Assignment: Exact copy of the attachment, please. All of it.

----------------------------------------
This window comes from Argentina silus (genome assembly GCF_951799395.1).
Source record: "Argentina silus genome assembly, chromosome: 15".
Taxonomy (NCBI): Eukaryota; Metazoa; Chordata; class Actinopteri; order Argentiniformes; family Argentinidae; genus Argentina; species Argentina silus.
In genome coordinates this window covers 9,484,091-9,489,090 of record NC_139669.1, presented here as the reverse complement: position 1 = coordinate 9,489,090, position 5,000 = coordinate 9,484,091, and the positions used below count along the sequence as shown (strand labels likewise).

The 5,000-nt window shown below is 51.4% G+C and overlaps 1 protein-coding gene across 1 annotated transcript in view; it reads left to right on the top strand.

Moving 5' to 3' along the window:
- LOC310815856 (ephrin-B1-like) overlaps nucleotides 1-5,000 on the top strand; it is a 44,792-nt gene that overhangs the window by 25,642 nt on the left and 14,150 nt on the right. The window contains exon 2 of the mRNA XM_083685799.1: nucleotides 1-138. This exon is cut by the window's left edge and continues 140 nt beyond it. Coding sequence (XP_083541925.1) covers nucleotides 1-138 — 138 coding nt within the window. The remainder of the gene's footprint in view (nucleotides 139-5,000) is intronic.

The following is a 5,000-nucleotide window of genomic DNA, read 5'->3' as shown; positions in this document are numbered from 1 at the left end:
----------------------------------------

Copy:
This window comes from Argentina silus (genome assembly GCF_951799395.1).
Source record: "Argentina silus genome assembly, chromosome: 15".
Taxonomy (NCBI): Eukaryota; Metazoa; Chordata; class Actinopteri; order Argentiniformes; family Argentinidae; genus Argentina; species Argentina silus.
In genome coordinates this window covers 9,484,091-9,489,090 of record NC_139669.1, presented here as the reverse complement: position 1 = coordinate 9,489,090, position 5,000 = coordinate 9,484,091, and the positions used below count along the sequence as shown (strand labels likewise).

The 5,000-nt window shown below is 51.4% G+C and overlaps 1 protein-coding gene across 1 annotated transcript in view; it reads left to right on the top strand.

Moving 5' to 3' along the window:
- LOC310815856 (ephrin-B1-like) overlaps nucleotides 1-5,000 on the top strand; it is a 44,792-nt gene that overhangs the window by 25,642 nt on the left and 14,150 nt on the right. The window contains exon 2 of the mRNA XM_083685799.1: nucleotides 1-138. This exon is cut by the window's left edge and continues 140 nt beyond it. Coding sequence (XP_083541925.1) covers nucleotides 1-138 — 138 coding nt within the window. The remainder of the gene's footprint in view (nucleotides 139-5,000) is intronic.

The following is a 5,000-nucleotide window of genomic DNA, read 5'->3' as shown; positions in this document are numbered from 1 at the left end: